Report on Masaya (Nicaragua) — January 1982
Scientific Event Alert Network Bulletin, vol. 7, no. 1 (January 1982)
Managing Editor: Lindsay McClelland.
Masaya (Nicaragua) Small explosion heard followed by ashfall several kilometers south
Please cite this report as:
Global Volcanism Program, 1982. Report on Masaya (Nicaragua) (McClelland, L., ed.). Scientific Event Alert Network Bulletin, 7:1. Smithsonian Institution. https://doi.org/10.5479/si.GVP.SEAN198201-344100
11.985°N, 86.165°W; summit elev. 594 m
All times are local (unless otherwise noted)
"A small eruption occurred from the hole in Santiago Crater lava lake in the early evening of 16 December. No one witnessed the event, but people living S of the caldera reported hearing an explosion that was followed by ashfall several kilometers to the S. Highly vesiculated scoria fragments up to 20 cm in diameter fell as much as 200 m S of Santiago pit crater. As of late January, no subsequent explosive activity had been observed. A very large plume was still being continuously emitted. Incandescence was not readily visible during the day but was evident at night."
Geological Summary. Masaya is one of Nicaragua's most unusual and most active volcanoes. It lies within the massive Pleistocene Las Sierras caldera and is itself a broad, 6 x 11 km basaltic caldera with steep-sided walls up to 300 m high. The caldera is filled on its NW end by more than a dozen vents that erupted along a circular, 4-km-diameter fracture system. The Nindirí and Masaya cones, the source of historical eruptions, were constructed at the southern end of the fracture system and contain multiple summit craters, including the currently active Santiago crater. A major basaltic Plinian tephra erupted from Masaya about 6,500 years ago. Historical lava flows cover much of the caldera floor and there is a lake at the far eastern end. A lava flow from the 1670 eruption overtopped the north caldera rim. Masaya has been frequently active since the time of the Spanish Conquistadors, when an active lava lake prompted attempts to extract the volcano's molten "gold." Periods of long-term vigorous gas emission at roughly quarter-century intervals have caused health hazards and crop damage.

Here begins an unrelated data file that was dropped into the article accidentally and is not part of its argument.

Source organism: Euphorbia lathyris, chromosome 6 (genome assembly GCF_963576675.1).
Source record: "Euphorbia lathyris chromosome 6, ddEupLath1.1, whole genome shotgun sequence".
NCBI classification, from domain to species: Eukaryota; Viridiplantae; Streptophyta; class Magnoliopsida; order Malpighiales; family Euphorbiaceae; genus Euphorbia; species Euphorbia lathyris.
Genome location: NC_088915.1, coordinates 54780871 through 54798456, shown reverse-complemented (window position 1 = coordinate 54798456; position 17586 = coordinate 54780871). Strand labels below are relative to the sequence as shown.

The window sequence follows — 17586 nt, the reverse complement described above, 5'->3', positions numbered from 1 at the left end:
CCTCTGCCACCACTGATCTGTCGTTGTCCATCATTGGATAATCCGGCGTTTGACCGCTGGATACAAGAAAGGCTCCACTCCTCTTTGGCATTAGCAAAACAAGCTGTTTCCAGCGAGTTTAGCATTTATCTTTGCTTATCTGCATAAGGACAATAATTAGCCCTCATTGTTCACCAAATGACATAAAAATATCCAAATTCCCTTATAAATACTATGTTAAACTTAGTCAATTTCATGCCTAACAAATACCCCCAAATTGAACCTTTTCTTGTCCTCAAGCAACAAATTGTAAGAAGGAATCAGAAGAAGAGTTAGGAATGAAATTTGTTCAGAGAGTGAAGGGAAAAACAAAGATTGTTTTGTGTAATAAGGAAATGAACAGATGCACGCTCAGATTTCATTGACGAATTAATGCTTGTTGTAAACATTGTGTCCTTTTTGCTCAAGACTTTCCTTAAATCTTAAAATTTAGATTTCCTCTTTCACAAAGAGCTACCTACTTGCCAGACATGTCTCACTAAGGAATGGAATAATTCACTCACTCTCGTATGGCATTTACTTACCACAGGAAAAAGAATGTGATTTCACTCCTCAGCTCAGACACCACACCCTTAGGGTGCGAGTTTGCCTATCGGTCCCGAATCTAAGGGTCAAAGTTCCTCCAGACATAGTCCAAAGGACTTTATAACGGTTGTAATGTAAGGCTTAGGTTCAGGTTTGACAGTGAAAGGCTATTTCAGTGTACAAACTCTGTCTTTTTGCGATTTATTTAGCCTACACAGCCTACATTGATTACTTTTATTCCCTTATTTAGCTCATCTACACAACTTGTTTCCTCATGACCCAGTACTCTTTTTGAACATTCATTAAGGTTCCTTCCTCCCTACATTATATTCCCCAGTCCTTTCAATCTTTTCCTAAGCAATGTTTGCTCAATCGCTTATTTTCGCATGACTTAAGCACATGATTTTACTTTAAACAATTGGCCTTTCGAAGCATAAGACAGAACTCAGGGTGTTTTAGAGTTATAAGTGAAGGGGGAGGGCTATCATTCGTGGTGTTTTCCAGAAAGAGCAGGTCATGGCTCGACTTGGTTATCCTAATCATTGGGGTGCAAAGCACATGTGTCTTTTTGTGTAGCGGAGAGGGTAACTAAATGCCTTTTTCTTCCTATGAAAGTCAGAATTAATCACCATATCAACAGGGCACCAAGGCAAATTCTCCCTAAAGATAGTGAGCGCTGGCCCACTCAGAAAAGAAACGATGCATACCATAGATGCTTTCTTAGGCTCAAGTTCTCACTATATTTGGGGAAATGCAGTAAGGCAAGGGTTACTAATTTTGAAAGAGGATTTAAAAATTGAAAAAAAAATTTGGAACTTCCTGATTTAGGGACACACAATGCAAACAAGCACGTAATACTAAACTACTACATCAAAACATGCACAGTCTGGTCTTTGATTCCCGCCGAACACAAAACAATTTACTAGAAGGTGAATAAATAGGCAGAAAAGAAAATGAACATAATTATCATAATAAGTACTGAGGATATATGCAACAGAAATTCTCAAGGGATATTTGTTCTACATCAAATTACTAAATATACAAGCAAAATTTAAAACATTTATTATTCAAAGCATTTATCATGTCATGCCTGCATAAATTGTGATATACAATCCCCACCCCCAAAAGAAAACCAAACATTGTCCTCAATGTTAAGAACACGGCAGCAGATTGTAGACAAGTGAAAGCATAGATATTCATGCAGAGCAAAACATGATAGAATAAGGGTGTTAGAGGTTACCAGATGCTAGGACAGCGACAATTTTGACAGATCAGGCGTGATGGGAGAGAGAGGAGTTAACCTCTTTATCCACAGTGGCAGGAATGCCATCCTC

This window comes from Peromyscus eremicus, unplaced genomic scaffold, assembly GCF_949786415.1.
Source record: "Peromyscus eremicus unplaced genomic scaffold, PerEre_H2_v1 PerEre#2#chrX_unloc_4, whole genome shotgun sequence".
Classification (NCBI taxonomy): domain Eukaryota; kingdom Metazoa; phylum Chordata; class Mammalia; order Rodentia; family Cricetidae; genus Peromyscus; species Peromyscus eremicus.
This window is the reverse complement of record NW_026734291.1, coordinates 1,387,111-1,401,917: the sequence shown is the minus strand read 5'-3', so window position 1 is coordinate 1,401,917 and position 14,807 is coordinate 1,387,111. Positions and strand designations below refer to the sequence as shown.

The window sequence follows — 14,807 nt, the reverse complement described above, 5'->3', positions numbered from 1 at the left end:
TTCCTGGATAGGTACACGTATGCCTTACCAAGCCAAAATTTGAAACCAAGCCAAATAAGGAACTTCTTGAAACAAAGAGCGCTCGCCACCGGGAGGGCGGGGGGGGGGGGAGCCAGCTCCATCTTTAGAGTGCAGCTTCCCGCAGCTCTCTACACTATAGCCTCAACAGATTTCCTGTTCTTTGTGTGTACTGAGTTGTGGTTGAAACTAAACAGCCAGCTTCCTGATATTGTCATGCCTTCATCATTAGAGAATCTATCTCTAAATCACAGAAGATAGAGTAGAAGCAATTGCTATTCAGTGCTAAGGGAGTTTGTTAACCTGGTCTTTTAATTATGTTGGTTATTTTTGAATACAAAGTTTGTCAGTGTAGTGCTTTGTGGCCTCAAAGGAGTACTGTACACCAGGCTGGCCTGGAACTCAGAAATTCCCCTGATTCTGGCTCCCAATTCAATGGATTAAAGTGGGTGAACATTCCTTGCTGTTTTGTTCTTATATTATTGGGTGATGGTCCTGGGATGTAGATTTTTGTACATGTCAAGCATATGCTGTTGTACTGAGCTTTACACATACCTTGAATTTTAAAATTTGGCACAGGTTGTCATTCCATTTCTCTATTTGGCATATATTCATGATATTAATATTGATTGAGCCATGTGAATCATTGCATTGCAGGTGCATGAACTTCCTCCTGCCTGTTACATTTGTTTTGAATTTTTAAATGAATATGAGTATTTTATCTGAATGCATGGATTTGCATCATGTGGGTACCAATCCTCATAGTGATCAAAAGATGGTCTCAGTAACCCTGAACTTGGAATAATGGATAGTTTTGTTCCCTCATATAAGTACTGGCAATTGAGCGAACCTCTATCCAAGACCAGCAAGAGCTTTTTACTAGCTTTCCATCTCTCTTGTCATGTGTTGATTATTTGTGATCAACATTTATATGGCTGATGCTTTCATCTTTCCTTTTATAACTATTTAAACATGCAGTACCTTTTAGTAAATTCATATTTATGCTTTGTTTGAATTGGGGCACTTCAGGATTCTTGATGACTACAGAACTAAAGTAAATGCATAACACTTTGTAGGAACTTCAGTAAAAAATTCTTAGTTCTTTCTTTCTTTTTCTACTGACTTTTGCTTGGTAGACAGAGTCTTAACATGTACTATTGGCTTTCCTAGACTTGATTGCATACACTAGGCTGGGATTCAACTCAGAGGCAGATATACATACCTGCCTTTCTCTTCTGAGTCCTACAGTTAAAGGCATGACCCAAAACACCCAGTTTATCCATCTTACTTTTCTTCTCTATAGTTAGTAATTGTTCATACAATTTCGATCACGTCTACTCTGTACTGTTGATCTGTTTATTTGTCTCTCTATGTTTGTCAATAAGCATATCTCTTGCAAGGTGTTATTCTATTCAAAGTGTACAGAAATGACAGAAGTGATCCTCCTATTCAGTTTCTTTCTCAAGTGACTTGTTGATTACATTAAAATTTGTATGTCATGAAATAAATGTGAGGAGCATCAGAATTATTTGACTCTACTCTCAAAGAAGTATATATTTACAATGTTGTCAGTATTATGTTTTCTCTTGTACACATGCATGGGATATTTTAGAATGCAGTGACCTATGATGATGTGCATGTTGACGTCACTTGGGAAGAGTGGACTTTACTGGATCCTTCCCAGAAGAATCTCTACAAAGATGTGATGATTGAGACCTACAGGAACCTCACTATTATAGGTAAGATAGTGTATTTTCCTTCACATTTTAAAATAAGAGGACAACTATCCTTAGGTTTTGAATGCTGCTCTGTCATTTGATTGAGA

Information Contacts: R. Stoiber, S. Williams, Dartmouth College; D. Fajardo B., Instituto de Investigaciones Sísmicas.